• (iii) Polytypism: discussion of nacaphite and related structures in terms of polytypes based on antiperovskite units; two polytypes of tyrolite; chlorite-like polytypism in glagolevite; two polytypes of Ag2[(UO2)W2O8)].

  • (iv) Polysomatism: polyphite based on nacaphite-like and HOH heterophyllosilicate modules.

  • (v) Polymorphism: dimorphism of parageorgbokiite and georgbokiite; two topologically related modifications of Cs2[(UO2)2(MoO4)3)]; in situ study of the phase transition in [C6H16N]2[(UO2)6(MoO4)7(H2O)2](H2O)2; dimorphism of Mg2[UO2)3(SeO4)5](H2O)16.

  • (vi) Chemical bond: lone electron pair stereoactivity of the Tl+ cation.

  • (vii) Layered structures: weakly linked layers of possible interest for materials science in tyrolite; undulated tetrahedral–octahedral 2:1 layers in shafranovskite; novel phyllosilicate-like layer in armbrusterite; organic inorganic layered uranyl selenates.

  • (viii) Microporous structures: in the titanosilicate jonesite the presence of a sheet which is also observed in heterophyllosilicates and of a porous double layer similar to that occurring in rhodesite; yakovenchukite-(Y) based upon a novel type of microporous octahedral–tetrahedral framework; a new type of broken zeolites framework in thornasite.

  • (ix) Nanostructured inorganic actinide compounds, i.e. compounds with nanoscale clusters and other structural units (including nanotubes).

The description of the structures is accompanied by appropriate and well dimensioned figures; despite being only black and white, their meaning is very clear thanks also to the accompanying detailed captions. An exhaustive list of references, complete with titles and 30 pages long, allows the interested reader to easily search for further data. It is really a pity that a subject index reporting at least the names of minerals and chemical formulae of the compounds is missing.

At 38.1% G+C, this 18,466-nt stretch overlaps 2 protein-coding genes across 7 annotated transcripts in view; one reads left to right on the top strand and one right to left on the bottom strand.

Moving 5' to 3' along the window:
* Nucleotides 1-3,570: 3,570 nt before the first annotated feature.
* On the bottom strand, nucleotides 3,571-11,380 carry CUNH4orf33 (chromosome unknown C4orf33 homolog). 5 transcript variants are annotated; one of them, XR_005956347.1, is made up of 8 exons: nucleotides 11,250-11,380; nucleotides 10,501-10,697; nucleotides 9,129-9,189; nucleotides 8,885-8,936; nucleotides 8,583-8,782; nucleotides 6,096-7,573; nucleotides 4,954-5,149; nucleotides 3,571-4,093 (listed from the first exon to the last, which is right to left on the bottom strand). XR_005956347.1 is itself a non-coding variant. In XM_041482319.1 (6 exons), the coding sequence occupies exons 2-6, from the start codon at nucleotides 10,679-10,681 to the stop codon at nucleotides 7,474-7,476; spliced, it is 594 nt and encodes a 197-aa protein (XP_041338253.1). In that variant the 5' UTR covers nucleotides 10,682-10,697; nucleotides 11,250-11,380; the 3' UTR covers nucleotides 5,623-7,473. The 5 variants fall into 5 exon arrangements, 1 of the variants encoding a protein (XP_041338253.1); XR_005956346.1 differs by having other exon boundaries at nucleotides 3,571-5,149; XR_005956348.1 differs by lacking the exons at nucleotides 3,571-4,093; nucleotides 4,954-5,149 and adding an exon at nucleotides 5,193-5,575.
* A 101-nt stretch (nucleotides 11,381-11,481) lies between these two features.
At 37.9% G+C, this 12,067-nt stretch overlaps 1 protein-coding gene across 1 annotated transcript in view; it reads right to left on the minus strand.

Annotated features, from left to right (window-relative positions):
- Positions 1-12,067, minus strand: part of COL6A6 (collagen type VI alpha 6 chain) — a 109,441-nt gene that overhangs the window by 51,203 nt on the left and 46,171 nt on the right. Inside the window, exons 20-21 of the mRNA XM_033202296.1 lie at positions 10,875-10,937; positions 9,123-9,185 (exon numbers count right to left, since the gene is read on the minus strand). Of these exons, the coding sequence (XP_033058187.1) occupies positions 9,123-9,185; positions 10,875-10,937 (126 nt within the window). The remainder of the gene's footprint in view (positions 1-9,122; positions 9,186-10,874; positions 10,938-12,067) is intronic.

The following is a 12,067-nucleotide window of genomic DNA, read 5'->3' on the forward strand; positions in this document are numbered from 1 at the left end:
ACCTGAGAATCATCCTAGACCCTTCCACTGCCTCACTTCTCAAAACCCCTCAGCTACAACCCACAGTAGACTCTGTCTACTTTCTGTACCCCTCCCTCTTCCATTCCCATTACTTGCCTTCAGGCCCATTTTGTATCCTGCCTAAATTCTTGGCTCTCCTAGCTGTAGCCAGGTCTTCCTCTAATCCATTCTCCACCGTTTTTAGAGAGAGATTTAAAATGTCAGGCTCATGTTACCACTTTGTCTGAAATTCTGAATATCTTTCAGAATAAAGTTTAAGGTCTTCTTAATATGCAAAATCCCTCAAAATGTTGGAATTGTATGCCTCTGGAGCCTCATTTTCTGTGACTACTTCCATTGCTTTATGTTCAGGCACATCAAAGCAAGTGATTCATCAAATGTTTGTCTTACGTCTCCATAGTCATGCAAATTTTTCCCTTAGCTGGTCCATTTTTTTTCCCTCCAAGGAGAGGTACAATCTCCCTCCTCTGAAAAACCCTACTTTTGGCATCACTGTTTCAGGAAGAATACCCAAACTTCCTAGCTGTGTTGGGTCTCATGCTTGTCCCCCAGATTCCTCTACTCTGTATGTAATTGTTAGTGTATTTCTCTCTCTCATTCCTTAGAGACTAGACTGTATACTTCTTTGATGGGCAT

Some printing mistakes and flaws have been detected, but their occurrence is perhaps unavoidable in a book of ∼ 400 pages. For example: the caption of Fig. 104 refers to colours that probably were present in the original paper; in some cases the year of a reference given in the text is not accompanied by the appropriate letter shown in the alphabetical list [e.g. on pages 221 and 225 to the year 2008 shown for Krivovichev's publications a letter (a, b, c or d) must added]; the value of the β angle is missing for the monoclinic structure of Note [28].

On the whole the scientific standard of the book is high and the thoroughly discussed examples of crystal structures complement well the traditional monograph that the author has published with the IUCr series mentioned above. Together, the two books represent an undoubtedly useful reference for researchers working in the field of the crystallography of inorganic materials. In particular, they can inspire materials scientists looking for tailored new materials, mineralogists in their characterization of some exotic new minerals, as well as physicists and chemists studying the properties of the crystalline state. Finally, if a book is useful for researchers that means it can also be a textbook for advanced courses, in this case devoted to the crystallography of inorganic compounds.